That’s All Brother to fly soon

In the Basler Turbo Conversions workshops at Oshkosh, Wisconsin, the restoration of the Commemorative Air Force’s Douglas C-47 42-92847 That’s All Brother is making great strides, and the Normandy veteran Skytrain is expected to fly early in the New Year. The rewiring is now almost completed, most of the instruments have been overhauled and installed, and a modern avionics suite has been hidden behind a vintage autopilot. The engines are now installed and plumbed in, and the hydraulics system has been completed.

The team had hoped that ‘92847 would be able to make its first flight in the autumn of 2017, but the commitment to authenticity has resulted in the schedule being been pushed back. The exterior will also be completed during the first half of 2018, with paint and coatings being provided by Stits Polyfiber. Following test-flying, the C-47 will be allocated to the CAF’s Central Texas Wing, based in San Marcos.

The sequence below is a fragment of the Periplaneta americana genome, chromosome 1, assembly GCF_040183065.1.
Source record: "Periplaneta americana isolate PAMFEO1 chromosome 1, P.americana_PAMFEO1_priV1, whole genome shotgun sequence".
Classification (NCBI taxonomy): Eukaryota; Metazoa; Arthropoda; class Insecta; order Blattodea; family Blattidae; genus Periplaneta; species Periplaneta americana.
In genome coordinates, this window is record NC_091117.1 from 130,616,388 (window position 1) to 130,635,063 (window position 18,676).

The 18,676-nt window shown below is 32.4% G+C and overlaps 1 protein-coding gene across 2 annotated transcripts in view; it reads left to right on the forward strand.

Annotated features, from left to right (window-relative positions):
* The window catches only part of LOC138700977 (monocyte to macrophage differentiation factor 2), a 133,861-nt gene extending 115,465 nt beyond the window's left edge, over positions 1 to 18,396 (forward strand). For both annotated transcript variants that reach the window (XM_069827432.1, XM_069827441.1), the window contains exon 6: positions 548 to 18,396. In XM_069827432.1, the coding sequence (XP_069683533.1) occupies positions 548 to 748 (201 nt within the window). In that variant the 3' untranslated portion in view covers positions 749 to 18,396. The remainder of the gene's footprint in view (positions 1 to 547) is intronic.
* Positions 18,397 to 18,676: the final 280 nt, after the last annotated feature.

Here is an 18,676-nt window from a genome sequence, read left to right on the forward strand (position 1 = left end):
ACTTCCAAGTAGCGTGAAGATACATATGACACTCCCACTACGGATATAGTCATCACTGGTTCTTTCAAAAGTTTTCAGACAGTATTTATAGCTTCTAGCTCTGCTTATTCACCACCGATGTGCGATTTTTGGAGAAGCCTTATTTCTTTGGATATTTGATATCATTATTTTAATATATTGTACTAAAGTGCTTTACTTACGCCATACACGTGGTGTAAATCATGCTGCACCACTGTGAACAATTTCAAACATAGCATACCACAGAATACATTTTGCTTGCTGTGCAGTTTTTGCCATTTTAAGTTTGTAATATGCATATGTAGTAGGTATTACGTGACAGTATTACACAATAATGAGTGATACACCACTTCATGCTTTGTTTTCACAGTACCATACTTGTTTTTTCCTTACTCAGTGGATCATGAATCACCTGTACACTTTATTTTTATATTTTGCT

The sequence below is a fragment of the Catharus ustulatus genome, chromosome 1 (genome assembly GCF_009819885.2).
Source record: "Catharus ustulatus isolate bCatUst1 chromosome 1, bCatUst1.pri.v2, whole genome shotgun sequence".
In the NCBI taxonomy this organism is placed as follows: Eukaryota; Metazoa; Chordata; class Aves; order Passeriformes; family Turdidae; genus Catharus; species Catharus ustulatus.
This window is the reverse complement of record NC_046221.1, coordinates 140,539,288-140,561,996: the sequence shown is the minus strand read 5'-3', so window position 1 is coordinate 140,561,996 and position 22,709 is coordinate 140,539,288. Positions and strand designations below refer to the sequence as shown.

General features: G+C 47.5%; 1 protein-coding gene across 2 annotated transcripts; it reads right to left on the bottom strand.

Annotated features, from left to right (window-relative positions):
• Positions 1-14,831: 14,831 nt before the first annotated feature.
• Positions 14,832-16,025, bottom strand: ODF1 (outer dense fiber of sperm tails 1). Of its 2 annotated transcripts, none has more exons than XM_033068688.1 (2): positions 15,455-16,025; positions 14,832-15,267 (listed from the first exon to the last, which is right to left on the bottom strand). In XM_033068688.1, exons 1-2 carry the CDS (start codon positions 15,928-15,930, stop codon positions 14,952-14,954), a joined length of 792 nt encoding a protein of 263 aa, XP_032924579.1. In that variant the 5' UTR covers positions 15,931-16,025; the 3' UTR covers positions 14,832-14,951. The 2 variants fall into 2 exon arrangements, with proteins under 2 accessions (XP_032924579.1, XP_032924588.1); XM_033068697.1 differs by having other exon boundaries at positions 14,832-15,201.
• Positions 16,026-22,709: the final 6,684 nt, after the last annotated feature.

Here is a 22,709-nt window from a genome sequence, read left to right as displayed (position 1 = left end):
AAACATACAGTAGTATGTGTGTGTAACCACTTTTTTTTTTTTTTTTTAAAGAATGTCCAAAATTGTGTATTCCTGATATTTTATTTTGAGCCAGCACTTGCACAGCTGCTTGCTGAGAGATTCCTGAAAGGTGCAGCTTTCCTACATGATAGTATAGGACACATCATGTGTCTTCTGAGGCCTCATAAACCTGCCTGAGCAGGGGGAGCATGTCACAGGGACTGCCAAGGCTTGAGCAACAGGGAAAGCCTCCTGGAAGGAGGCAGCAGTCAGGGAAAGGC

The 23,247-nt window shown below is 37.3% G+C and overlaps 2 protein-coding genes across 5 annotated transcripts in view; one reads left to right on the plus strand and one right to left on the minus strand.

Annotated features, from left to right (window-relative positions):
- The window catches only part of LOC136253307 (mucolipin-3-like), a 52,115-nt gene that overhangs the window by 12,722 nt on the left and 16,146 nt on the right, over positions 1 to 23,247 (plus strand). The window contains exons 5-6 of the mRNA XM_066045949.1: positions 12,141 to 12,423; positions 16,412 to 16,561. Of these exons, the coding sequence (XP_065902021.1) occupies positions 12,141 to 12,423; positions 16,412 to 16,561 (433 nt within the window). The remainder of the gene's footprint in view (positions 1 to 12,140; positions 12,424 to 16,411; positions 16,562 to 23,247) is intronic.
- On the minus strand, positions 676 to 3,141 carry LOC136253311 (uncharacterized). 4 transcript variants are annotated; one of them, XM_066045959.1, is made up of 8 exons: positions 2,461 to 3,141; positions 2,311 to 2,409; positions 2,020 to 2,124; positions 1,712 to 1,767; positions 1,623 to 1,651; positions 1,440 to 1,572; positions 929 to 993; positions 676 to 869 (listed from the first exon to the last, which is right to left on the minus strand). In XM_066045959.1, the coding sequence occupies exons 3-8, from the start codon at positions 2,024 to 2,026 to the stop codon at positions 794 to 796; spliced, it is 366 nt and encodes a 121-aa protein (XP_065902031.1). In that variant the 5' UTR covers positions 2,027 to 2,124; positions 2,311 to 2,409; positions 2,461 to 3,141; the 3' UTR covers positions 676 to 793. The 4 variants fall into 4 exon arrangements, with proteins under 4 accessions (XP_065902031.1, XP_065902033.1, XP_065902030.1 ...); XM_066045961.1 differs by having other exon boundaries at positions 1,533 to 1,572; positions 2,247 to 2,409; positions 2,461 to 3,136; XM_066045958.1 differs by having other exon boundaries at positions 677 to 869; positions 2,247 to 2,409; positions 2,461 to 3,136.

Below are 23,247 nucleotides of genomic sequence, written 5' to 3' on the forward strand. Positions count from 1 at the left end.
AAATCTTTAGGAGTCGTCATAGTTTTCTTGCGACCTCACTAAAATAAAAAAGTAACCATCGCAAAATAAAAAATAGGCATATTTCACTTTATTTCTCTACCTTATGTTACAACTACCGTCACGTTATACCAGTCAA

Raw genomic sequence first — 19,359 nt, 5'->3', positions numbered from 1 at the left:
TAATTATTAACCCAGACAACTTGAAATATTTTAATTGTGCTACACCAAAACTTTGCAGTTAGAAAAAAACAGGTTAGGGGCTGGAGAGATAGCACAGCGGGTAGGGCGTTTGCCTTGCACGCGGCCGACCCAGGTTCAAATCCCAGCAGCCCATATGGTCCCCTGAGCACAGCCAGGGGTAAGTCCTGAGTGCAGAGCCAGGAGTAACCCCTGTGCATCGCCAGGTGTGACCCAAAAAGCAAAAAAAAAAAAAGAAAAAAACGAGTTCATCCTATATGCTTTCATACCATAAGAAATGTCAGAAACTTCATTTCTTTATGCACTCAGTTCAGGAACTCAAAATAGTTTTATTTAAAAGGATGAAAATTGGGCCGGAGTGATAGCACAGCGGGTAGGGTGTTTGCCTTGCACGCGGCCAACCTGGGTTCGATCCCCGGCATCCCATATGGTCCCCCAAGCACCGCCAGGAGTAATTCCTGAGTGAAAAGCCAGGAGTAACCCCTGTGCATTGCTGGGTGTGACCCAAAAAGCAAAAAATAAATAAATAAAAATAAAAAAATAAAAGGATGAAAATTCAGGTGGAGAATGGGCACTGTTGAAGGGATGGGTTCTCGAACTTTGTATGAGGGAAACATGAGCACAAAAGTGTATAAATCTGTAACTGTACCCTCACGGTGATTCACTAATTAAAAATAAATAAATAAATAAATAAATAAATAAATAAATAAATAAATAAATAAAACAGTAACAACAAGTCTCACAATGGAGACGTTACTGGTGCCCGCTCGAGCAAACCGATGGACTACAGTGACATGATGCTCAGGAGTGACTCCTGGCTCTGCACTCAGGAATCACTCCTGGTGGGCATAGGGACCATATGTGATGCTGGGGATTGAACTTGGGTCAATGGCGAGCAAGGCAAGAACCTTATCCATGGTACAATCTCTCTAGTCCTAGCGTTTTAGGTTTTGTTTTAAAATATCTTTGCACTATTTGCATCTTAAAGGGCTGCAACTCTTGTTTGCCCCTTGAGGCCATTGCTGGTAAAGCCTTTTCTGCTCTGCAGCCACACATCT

The historic C-47, 42-92847, in one of the Basler hangars at Oshkosh, with the That’s All Brother artwork repainted on the nose.
CAF

The historic C-47 was just weeks away from conversion to BT-67 turboprop power at Basler during 2014 when its history was pinned down: flying from RAF Greenham Common, the machine was the lead aircraft on Operation ‘Albany’, a formation of 432 aircraft that, just after midnight on 6 June 1944, dropped more than 6,600 paratroopers behind enemy lines on the Cotentin peninsula of Normandy. It flew a second mission on D-Day, towing a glider carrying men from the 82nd Airborne Division on the evening of 6 June as part of Mission ‘Elmira’, and went on to participate in Operation ‘Market Garden’ at Arnhem, the relief of Bastogne during the Battle of the Bulge, and Operation ‘Varsity’, the airborne assault over the Rhine.

That’s All Brother is one of several US-based C-47s that are due to fly across the Atlantic for the 75th anniversary D-Day commemoration in June 2019.